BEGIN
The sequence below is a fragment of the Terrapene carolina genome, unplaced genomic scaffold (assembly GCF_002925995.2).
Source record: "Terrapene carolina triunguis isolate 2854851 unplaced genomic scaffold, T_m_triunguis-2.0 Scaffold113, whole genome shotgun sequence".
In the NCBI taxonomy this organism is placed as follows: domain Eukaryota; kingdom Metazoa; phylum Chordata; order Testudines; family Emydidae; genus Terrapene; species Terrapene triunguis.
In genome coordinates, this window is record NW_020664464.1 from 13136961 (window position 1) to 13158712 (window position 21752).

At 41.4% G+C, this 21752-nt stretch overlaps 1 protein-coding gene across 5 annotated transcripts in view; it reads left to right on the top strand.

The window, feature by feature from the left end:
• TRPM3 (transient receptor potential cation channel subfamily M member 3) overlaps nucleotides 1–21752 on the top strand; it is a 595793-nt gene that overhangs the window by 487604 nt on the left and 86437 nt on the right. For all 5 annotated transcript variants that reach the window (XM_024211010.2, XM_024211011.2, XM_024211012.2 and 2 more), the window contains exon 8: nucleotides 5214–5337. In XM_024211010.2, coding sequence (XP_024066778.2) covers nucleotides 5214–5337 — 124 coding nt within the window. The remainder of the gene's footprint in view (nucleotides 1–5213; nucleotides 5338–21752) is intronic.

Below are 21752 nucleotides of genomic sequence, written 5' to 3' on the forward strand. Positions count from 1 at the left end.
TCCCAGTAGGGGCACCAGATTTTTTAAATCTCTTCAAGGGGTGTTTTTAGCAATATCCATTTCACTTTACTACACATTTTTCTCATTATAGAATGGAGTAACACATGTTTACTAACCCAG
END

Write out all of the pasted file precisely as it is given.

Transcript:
The sequence below is a fragment of the Terrapene carolina genome, unplaced genomic scaffold (assembly GCF_002925995.2).
Source record: "Terrapene carolina triunguis isolate 2854851 unplaced genomic scaffold, T_m_triunguis-2.0 Scaffold113, whole genome shotgun sequence".
In the NCBI taxonomy this organism is placed as follows: domain Eukaryota; kingdom Metazoa; phylum Chordata; order Testudines; family Emydidae; genus Terrapene; species Terrapene triunguis.
In genome coordinates, this window is record NW_020664464.1 from 13136961 (window position 1) to 13158712 (window position 21752).

At 41.4% G+C, this 21752-nt stretch overlaps 1 protein-coding gene across 5 annotated transcripts in view; it reads left to right on the top strand.

The window, feature by feature from the left end:
• TRPM3 (transient receptor potential cation channel subfamily M member 3) overlaps nucleotides 1–21752 on the top strand; it is a 595793-nt gene that overhangs the window by 487604 nt on the left and 86437 nt on the right. For all 5 annotated transcript variants that reach the window (XM_024211010.2, XM_024211011.2, XM_024211012.2 and 2 more), the window contains exon 8: nucleotides 5214–5337. In XM_024211010.2, coding sequence (XP_024066778.2) covers nucleotides 5214–5337 — 124 coding nt within the window. The remainder of the gene's footprint in view (nucleotides 1–5213; nucleotides 5338–21752) is intronic.

Below are 21752 nucleotides of genomic sequence, written 5' to 3' on the forward strand. Positions count from 1 at the left end.
TCCCAGTAGGGGCACCAGATTTTTTAAATCTCTTCAAGGGGTGTTTTTAGCAATATCCATTTCACTTTACTACACATTTTTCTCATTATAGAATGGAGTAACACATGTTTACTAACCCAG